We recently had a look at contextualisation with David Williams (spotted here). In this post, I want to raise further questions about how we go about crossing cultures…
The gospel is… Universally and absolutely relevant with barely any contextualisation?
John Piper here cautions against getting bogged down in contextualisation. Like he says, there is not just one way to tell the gospel — and the gospel is always mind-blowing. But how ‘universally relevant’ is the gospel as told here?
Notice the key words used in this telling of the gospel:
You and I each have a particular range of understanding for these words. But how might others understand them?
It’s more complicated than just finding linguistic equivalence! Words are the carriers of worldviews. You can translate ‘sin’ all you want, but different cultures view sin in different ways: Westerners connect it with legal guilt, others connect it with shame, and so on. The question of translation goes all the way down because words evoke whole worlds. Amidst Piper’s key words, the gospel as told above is riding on a particular sense of chronological time and a particular emphasis on people as individuals. And that’s okay — for North America, at least.
This isn’t to criticise Piper, but to reveal how language is bound up with worldviews.
What are ‘basic theological concepts?’
The Acts 29 church planting network recently published a list of almost 200 theological basics. In it, Scott Thomas aims to give a rundown of the theological issues an aspiring Acts 29 church planter must understand. He highlights the need to recognise both theological integrity/clarity and theological unity.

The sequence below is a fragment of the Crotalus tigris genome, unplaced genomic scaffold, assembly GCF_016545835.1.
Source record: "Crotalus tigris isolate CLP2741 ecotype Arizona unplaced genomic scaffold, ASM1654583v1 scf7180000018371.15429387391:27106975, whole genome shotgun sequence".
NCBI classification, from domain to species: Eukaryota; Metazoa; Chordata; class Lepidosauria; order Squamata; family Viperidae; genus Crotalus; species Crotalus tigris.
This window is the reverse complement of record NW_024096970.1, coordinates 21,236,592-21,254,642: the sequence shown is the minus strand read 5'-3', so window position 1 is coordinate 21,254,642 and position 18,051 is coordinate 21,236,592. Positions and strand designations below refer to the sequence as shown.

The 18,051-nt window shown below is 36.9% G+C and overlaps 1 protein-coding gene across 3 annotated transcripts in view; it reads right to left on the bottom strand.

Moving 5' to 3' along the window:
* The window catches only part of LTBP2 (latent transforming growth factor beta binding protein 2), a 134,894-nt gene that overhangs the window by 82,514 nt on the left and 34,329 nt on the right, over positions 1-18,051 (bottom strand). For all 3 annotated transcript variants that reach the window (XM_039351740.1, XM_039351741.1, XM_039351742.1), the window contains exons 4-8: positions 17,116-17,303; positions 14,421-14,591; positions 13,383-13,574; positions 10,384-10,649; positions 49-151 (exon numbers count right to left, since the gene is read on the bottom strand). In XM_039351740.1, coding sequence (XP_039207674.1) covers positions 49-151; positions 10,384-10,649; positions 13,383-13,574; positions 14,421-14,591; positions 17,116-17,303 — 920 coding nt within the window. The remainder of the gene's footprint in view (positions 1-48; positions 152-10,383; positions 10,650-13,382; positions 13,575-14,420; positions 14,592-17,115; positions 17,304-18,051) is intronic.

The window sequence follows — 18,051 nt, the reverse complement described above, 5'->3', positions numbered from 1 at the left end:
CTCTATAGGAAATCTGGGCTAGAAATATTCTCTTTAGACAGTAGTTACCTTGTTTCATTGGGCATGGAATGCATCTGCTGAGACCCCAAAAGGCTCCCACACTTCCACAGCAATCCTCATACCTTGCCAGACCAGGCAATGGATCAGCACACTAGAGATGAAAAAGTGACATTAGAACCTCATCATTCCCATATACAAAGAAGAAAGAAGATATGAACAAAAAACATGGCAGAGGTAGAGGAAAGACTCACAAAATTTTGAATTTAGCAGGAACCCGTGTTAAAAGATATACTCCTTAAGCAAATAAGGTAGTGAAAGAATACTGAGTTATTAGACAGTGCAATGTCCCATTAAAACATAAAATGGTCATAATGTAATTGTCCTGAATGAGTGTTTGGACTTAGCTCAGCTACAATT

The list strikes me as a strange one for a global church planting network — particularly section 3 and section 7 (the bulk of the list). I’m sure the list is an excellent one for North America, but what about elsewhere? How does it hold up in majority world contexts?
1. What might be missing from the list?
- … ?
2. What things on the list might be irrelevant?
- … ?
3. How robust is this proposed theological unity? What are “closed handed” issues outside the West?
- Penal substitutionary atonement?
- … ?
This is not to say that any of the items on the list are unimportant. But where are they important? Christians are not fighting identical struggles in every location. Atheism, for example, probably doesn’t register highly for a Christian of the Dinka diaspora. Inerrancy probably isn’t a big deal for Christians who don’t yet have the Scriptures in their own language. (That’s more than 2000 language groups, by the way.)
Some Christians talk about going glocal — but that’s going to be a real challenge if we want to retain control of our categories…
Categories: Tanzanian culture Written by Arthur
Arthur Davis is an Aussie living in Tanzania, writing at meetjesusatuni.com.
I guess that’s why we need the meta-narrative of scripture to fill out the meaning of key words like sin, death, God, righteousness, faith and obedience.
Not only do we need the whole of scripture for this, we also need the convicting power of the Holy Spirit (Jn. 16:8). In the end, he is the only one who can go ‘all the way down’ to illumine these words for us, whether we’re North American or Aussie or African. They’re spiritual words after all (1 Cor. 2:13).
Cheers Jordan. 8) If this post seems a bit pessimistic, I’m not saying that communication is impossible, just that contextualisation is a live issue…
…And in a big way, I suspect that truly handing communication over to the Spirit, like you say, means we have to let others do the work of contextualisation.
Eg, a Western missionary in an African culture cannot remain the authority for how the gospel translates into that culture. Rather, that’s something that must emerge out of Christian partnership in the Spirit, and is finally something for the African church itself to arrive at.